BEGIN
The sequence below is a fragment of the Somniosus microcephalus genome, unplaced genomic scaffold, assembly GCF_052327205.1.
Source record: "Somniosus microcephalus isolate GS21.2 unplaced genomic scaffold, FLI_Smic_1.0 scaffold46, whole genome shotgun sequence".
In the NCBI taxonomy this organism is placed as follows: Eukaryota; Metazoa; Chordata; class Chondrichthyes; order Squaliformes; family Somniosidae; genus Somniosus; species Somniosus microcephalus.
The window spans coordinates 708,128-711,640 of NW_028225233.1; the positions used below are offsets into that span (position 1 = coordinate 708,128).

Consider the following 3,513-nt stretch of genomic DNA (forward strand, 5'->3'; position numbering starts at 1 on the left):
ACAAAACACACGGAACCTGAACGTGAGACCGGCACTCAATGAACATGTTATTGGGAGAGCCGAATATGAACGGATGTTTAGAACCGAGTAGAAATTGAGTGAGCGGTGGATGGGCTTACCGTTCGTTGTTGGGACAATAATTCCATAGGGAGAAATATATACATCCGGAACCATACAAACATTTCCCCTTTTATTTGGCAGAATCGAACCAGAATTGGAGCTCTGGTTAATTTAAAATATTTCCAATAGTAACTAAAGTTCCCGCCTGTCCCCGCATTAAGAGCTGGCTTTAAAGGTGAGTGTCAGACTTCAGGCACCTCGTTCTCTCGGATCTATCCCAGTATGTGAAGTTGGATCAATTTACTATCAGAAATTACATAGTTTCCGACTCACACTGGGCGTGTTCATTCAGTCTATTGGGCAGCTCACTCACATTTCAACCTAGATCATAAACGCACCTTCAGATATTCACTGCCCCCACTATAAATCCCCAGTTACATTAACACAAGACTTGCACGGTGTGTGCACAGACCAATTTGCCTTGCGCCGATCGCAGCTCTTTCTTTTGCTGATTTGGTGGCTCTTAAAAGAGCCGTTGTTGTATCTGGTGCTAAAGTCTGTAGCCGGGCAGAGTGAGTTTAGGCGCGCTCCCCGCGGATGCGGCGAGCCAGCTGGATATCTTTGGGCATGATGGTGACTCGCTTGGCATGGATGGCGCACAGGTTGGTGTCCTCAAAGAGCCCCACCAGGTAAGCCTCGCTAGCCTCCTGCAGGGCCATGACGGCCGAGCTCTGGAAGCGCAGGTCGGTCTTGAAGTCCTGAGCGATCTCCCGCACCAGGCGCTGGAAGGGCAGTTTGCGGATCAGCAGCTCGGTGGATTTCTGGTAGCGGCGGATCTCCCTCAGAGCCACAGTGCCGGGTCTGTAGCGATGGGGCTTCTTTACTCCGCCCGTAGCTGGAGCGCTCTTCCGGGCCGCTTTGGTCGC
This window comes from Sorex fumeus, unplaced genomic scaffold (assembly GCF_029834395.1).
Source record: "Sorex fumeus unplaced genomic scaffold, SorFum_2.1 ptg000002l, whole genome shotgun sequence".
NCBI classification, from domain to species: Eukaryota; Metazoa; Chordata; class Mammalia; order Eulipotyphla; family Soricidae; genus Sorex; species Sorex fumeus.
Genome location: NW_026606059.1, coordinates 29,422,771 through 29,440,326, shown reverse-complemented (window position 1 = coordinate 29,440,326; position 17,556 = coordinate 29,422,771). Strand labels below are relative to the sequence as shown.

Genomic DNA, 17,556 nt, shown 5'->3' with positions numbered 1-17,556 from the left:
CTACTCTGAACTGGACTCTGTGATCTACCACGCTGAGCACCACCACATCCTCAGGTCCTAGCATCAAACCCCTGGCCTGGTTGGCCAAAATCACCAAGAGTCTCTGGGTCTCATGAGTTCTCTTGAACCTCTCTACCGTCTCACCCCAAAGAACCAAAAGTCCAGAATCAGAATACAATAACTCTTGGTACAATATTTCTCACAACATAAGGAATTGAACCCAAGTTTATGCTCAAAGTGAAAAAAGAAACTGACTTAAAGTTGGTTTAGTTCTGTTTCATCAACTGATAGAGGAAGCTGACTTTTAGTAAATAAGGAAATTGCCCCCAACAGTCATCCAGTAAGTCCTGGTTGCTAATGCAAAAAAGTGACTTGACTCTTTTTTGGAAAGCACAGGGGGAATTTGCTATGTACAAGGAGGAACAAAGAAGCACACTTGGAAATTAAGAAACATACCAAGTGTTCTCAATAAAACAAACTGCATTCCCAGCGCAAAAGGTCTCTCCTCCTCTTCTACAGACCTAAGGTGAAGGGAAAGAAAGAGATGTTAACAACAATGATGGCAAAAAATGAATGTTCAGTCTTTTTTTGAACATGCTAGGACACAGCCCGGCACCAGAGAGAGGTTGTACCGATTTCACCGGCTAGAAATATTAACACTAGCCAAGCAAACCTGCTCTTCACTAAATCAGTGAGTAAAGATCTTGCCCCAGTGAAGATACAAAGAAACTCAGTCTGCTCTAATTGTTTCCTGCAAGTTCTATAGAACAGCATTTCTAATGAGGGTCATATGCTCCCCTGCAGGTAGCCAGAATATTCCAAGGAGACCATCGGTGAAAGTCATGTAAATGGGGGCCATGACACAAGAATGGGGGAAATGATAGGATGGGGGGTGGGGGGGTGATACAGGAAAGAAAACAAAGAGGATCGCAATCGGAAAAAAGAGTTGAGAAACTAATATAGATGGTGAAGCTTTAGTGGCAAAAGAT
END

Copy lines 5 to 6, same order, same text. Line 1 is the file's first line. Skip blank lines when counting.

Consider the following 3,513-nt stretch of genomic DNA (forward strand, 5'->3'; position numbering starts at 1 on the left):
ACAAAACACACGGAACCTGAACGTGAGACCGGCACTCAATGAACATGTTATTGGGAGAGCCGAATATGAACGGATGTTTAGAACCGAGTAGAAATTGAGTGAGCGGTGGATGGGCTTACCGTTCGTTGTTGGGACAATAATTCCATAGGGAGAAATATATACATCCGGAACCATACAAACATTTCCCCTTTTATTTGGCAGAATCGAACCAGAATTGGAGCTCTGGTTAATTTAAAATATTTCCAATAGTAACTAAAGTTCCCGCCTGTCCCCGCATTAAGAGCTGGCTTTAAAGGTGAGTGTCAGACTTCAGGCACCTCGTTCTCTCGGATCTATCCCAGTATGTGAAGTTGGATCAATTTACTATCAGAAATTACATAGTTTCCGACTCACACTGGGCGTGTTCATTCAGTCTATTGGGCAGCTCACTCACATTTCAACCTAGATCATAAACGCACCTTCAGATATTCACTGCCCCCACTATAAATCCCCAGTTACATTAACACAAGACTTGCACGGTGTGTGCACAGACCAATTTGCCTTGCGCCGATCGCAGCTCTTTCTTTTGCTGATTTGGTGGCTCTTAAAAGAGCCGTTGTTGTATCTGGTGCTAAAGTCTGTAGCCGGGCAGAGTGAGTTTAGGCGCGCTCCCCGCGGATGCGGCGAGCCAGCTGGATATCTTTGGGCATGATGGTGACTCGCTTGGCATGGATGGCGCACAGGTTGGTGTCCTCAAAGAGCCCCACCAGGTAAGCCTCGCTAGCCTCCTGCAGGGCCATGACGGCCGAGCTCTGGAAGCGCAGGTCGGTCTTGAAGTCCTGAGCGATCTCCCGCACCAGGCGCTGGAAGGGCAGTTTGCGGATCAGCAGCTCGGTGGATTTCTGGTAGCGGCGGATCTCCCTCAGAGCCACAGTGCCGGGTCTGTAGCGATGGGGCTTCTTTACTCCGCCCGTAGCTGGAGCGCTCTTCCGGGCCGCTTTGGTCGC